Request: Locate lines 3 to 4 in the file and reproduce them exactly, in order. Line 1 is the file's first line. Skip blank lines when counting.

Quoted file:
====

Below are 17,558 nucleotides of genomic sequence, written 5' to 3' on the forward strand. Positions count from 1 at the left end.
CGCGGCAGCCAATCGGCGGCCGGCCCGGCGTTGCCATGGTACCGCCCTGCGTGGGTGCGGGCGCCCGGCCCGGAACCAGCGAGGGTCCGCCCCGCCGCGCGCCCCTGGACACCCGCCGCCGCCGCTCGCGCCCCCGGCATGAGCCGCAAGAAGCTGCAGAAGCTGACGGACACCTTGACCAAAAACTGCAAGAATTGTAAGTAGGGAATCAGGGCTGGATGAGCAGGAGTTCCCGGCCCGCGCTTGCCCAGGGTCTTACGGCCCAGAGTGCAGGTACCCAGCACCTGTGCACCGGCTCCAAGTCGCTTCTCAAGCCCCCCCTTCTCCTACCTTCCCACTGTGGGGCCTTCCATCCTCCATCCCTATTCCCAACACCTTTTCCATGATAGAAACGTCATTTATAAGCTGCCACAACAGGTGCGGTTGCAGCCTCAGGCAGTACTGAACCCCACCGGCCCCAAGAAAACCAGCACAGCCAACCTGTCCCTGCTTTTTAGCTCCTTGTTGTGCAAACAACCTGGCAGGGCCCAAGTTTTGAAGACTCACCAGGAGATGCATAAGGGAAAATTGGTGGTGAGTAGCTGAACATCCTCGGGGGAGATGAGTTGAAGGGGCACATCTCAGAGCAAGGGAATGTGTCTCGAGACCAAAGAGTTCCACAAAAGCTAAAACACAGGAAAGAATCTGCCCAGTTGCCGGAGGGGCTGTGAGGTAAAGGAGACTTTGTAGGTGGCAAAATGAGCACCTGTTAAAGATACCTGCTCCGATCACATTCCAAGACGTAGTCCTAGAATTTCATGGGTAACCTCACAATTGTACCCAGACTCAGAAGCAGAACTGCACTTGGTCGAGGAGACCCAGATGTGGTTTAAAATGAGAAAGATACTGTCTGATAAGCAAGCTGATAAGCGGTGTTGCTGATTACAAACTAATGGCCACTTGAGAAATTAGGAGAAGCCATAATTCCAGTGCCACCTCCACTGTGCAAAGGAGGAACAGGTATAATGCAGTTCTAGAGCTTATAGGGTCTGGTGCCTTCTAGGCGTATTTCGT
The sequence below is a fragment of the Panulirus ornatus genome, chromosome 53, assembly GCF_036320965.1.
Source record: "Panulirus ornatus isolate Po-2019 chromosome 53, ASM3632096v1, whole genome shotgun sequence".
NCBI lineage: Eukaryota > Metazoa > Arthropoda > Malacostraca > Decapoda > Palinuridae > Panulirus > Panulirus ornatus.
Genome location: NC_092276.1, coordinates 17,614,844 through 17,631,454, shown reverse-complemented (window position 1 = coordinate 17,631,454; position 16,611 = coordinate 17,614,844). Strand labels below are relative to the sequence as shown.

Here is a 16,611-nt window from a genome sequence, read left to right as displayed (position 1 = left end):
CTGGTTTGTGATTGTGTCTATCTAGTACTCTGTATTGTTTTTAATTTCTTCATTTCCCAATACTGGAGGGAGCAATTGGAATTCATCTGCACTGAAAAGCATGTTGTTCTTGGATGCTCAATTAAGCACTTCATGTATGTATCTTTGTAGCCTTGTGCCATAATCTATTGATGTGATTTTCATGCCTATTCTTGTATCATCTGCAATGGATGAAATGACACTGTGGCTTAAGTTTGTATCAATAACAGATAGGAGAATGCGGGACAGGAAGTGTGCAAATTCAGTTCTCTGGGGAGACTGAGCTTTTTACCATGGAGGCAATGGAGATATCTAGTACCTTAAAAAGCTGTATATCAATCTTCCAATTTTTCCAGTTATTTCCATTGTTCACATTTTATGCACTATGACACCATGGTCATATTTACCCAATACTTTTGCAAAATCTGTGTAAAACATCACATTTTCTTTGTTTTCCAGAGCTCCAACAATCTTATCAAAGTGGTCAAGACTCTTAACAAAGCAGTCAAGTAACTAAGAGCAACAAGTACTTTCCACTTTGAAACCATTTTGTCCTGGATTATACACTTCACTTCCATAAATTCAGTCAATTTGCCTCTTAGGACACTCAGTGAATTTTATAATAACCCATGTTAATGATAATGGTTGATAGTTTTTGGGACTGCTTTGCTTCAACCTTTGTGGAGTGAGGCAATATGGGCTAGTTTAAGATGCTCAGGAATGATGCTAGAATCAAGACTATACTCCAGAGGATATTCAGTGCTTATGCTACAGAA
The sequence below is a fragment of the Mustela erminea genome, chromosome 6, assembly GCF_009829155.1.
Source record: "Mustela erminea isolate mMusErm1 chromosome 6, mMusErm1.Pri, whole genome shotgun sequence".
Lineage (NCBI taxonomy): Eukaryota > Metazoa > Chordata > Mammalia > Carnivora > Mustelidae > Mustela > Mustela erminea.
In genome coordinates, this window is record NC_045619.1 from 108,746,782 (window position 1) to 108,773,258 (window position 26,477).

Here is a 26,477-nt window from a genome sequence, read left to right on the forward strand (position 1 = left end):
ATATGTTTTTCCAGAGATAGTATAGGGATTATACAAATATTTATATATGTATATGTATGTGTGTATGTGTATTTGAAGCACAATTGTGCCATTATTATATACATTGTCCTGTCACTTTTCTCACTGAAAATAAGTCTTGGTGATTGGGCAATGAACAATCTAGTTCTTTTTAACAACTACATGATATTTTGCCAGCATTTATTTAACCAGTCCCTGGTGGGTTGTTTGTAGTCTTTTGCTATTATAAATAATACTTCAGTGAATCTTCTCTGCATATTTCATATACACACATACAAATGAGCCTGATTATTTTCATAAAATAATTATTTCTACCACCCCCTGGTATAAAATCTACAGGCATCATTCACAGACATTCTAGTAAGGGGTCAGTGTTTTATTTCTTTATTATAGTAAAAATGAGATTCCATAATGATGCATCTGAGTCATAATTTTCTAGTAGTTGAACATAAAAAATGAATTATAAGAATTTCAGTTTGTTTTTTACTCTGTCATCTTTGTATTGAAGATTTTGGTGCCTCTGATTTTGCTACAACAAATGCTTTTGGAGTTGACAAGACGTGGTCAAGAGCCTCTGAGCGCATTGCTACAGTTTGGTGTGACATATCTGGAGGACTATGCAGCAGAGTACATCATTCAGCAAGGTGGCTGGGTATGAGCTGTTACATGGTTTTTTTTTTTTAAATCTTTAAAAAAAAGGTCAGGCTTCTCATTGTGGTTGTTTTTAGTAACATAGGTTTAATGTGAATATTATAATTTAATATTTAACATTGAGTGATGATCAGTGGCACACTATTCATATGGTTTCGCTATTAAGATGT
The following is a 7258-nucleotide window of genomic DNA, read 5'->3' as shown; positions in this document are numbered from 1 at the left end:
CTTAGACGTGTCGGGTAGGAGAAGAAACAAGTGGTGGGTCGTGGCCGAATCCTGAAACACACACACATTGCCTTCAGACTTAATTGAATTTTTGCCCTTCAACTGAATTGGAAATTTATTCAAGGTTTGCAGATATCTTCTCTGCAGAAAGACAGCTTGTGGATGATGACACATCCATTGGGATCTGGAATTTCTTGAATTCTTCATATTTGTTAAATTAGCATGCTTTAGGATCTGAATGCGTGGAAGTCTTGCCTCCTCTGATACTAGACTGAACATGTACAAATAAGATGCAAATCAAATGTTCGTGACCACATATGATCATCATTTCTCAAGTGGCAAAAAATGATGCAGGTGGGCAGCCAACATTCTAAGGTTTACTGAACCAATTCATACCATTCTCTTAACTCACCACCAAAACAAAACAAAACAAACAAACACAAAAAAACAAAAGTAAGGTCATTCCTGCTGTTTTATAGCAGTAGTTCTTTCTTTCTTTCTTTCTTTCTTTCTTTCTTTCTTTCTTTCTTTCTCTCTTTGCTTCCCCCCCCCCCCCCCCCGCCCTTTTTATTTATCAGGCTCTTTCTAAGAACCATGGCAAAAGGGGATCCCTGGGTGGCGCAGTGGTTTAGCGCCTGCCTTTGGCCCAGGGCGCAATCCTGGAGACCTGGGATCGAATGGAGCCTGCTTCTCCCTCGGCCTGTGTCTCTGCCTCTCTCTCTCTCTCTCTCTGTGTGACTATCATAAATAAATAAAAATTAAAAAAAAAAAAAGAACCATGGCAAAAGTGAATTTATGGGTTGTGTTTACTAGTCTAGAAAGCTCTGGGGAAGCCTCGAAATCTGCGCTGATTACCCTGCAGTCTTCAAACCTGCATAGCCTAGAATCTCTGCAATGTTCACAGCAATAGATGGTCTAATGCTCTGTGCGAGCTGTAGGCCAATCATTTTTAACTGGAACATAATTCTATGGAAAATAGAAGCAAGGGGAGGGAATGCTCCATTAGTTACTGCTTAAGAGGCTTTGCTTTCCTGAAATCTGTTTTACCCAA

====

The sequence below is a fragment of the Panulirus ornatus genome, chromosome 53, assembly GCF_036320965.1.
Source record: "Panulirus ornatus isolate Po-2019 chromosome 53, ASM3632096v1, whole genome shotgun sequence".